In March 2014, after years of legal wrangling, judgments, and counter-judgments, the de Blasio administration settled the DOJ lawsuit to the tune of $100 million. Since then, because of the suit, the department has appointed its first-ever diversity officer, Pam Lassiter, who will oversee diversity recruiting and equal-employment compliance.

Though the numbers are still low, the FDNY has made a concerted effort to include more diverse candidates. The department reported that of its 303 graduating officers in May 2015, 16 percent identified as black, 23 percent as Hispanic, and 3 percent as Asian. During the December 2014 New York City Council hearing on the bill, Fire Commissioner Daniel Nigro said there are more than 60 qualified female applicants on the civil service list waiting to be called up to the next step. He added that over 47 percent of applicants overall identify as nonwhite.

In 2012, more than 42,000 people sat for the department's written exam, according to the FDNY. Of those, 1,952 were women — more than the number of women who took the previous three tests combined. Data from the Department of Citywide Administrative Services shows that 8,186 applicants identified as black, 9,582 as Hispanic, and 1,314 as Asian — about 45.7 percent of the total number of applicants who took the test. Moreover, 70 percent of women who took the test were women of color, 43 percent of whom were black.   

“The department is working hard to improve diversity in the firefighter ranks — a shared goal with the City Council,” Zakheim says. She adds that the FDNY “is happy to provide detailed information about the application process.”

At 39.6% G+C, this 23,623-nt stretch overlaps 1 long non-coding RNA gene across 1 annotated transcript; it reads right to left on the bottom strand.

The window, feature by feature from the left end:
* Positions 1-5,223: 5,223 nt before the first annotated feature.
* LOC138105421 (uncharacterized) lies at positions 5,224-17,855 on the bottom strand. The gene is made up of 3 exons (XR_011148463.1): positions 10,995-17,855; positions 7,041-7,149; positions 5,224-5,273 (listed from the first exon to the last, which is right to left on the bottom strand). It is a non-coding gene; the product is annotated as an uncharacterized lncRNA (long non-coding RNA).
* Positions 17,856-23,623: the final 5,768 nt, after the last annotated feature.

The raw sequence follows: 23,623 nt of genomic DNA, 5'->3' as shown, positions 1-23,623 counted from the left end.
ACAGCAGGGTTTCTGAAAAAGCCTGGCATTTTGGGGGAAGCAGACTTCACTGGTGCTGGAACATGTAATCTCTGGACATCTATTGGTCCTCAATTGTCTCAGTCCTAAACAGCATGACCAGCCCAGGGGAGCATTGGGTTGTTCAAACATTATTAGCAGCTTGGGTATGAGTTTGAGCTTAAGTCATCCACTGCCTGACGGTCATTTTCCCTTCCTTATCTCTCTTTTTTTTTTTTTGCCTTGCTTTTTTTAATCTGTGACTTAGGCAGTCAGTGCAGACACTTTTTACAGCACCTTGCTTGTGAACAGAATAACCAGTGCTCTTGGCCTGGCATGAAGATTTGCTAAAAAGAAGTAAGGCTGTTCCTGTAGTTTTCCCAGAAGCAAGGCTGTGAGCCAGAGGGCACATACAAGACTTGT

In signing the bill, which had more than 40 co-sponsors in the City Council, de Blasio expressed hope that the law will serve to diversify the department. “This bill will deepen our understanding of the FDNY’s hiring process, and help New York’s bravest strengthen its workforce while increasing transparency and diversity,“ he said last week.

Councilmembers Elizabeth Crowley and Helen Rosenthal, who sponsored the legislation, echoed the mayor.

Upcoming Events

“This bill will bring a necessary level of transparency and accountability to the FDNY,” Crowley said. “It is the next step in breaking down barriers deterring well-qualified women and minorities from becoming New York City firefighters.”

“The numbers just don’t add up,” said Rosenthal. “Thirteen percent of San Francisco’s firefighters are women, roughly fifteen percent of the active-duty U.S. military are women, seventeen percent of New York police officers are women — and less than half of a percent of New York firefighters are women."